The central question in Work, Consumption and Culture is whether consumption has now displaced production as the defining factor in the lives of those in the industrialized West. This book offers a comprehensive review of the key issues in the production/consumption debate, and where it might lead in the future. Key to Paul Ransome’s argument is the hypothesis that affluence is the crucial factor in the shift away from work and towards consumption. Uniquely emphasizing the links between work, consumption and culture, rather than keeping each element separate, the author looks at:- the changing significance of work in society - the meaning, growth and significance of affluence - the growing importance of consumption as a source of identity and its implications the impact of the shift to consumption on work/life balance Work, Consumption and Culture engages the reader with its lively debating style. It is an essential introduction for sociology and cultural studies students on courses relating to consumption and the role of work in contemporary society.`This book offers a balanced account of the changing importance of work and consumption in contemporary industrial society. Clearly written, the author identifies the central role that affluence plays in the relationship between work and consumption, and in the development of social life and individual identity' - Professor Paul Blyton, Cardiff Business School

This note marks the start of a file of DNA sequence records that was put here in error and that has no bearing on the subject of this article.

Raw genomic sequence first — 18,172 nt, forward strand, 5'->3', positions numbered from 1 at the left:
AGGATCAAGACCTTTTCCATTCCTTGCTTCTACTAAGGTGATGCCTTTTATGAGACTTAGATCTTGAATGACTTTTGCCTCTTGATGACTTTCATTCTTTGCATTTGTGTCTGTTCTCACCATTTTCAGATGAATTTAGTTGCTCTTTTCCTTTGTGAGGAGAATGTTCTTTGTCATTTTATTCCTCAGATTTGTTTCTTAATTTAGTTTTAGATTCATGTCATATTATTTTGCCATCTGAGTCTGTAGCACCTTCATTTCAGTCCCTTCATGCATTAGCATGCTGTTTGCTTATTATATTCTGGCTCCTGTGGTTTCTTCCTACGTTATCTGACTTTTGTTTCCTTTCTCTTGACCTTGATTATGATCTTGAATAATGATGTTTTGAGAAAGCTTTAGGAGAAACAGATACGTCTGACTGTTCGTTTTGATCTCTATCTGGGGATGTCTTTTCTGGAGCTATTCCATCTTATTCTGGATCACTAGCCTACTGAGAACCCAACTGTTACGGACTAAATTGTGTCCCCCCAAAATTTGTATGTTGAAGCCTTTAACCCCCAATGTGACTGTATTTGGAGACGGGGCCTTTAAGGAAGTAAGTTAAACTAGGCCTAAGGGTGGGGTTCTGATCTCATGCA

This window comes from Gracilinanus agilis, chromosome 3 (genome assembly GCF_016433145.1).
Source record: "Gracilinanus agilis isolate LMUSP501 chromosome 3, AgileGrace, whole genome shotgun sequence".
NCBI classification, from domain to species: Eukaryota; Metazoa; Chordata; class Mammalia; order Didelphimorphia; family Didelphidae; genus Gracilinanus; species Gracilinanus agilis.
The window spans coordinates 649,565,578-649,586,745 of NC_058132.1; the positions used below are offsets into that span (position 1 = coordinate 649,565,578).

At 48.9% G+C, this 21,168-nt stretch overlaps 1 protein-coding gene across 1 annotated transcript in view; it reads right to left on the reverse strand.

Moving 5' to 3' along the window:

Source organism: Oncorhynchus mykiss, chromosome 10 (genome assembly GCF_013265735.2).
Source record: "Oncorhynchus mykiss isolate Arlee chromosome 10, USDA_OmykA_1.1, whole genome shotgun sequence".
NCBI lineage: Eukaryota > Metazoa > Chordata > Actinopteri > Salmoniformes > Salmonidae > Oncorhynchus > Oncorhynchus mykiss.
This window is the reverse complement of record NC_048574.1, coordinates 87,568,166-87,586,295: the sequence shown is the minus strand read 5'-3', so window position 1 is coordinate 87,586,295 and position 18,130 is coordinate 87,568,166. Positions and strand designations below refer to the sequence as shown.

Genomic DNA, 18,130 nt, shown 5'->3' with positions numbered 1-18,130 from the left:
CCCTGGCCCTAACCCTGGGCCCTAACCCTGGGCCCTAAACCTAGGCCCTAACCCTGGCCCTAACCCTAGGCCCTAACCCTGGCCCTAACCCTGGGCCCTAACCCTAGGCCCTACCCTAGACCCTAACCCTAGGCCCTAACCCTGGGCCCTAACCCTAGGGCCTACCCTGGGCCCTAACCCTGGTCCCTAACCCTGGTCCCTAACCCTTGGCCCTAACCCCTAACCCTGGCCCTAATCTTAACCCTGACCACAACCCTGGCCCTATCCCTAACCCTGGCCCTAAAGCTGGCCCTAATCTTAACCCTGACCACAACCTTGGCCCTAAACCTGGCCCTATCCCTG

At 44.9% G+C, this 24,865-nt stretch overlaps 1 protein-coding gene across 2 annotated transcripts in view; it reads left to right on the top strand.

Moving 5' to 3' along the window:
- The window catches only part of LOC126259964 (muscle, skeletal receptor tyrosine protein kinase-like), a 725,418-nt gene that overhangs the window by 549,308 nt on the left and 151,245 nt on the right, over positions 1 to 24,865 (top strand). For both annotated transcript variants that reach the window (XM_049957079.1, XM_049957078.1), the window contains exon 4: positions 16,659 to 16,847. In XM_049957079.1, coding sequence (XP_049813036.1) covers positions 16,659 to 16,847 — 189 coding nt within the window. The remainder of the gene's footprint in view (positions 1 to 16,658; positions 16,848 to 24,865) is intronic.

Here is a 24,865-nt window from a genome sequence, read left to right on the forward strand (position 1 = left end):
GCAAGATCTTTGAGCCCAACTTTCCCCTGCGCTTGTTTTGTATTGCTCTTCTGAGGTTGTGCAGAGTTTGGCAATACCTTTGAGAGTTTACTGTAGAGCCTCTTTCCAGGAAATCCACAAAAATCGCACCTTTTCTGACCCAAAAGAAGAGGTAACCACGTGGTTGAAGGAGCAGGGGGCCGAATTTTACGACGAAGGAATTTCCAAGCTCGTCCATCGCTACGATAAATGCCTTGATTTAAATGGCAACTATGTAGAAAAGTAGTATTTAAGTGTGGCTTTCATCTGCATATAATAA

Work-Based Society

Work-based society

Our basic strategy will be to set up an opposition between an ideal-typical work-based society on the one hand and a consumption-based society on the other. This will allow us to examine the characteristics of one type in direct contrast with the characteristics of the other. In deploying this dualism we are not suggesting that either social type has ever existed in its purest form, or that these are the only ways of categorising the leading features of societies which currently exist in the industrialised West. Nor are we claiming that one type will always and inevitably give way to the other in faithful historical sequence. What we are hoping to do however, is to develop some closer sociological understanding of the ...

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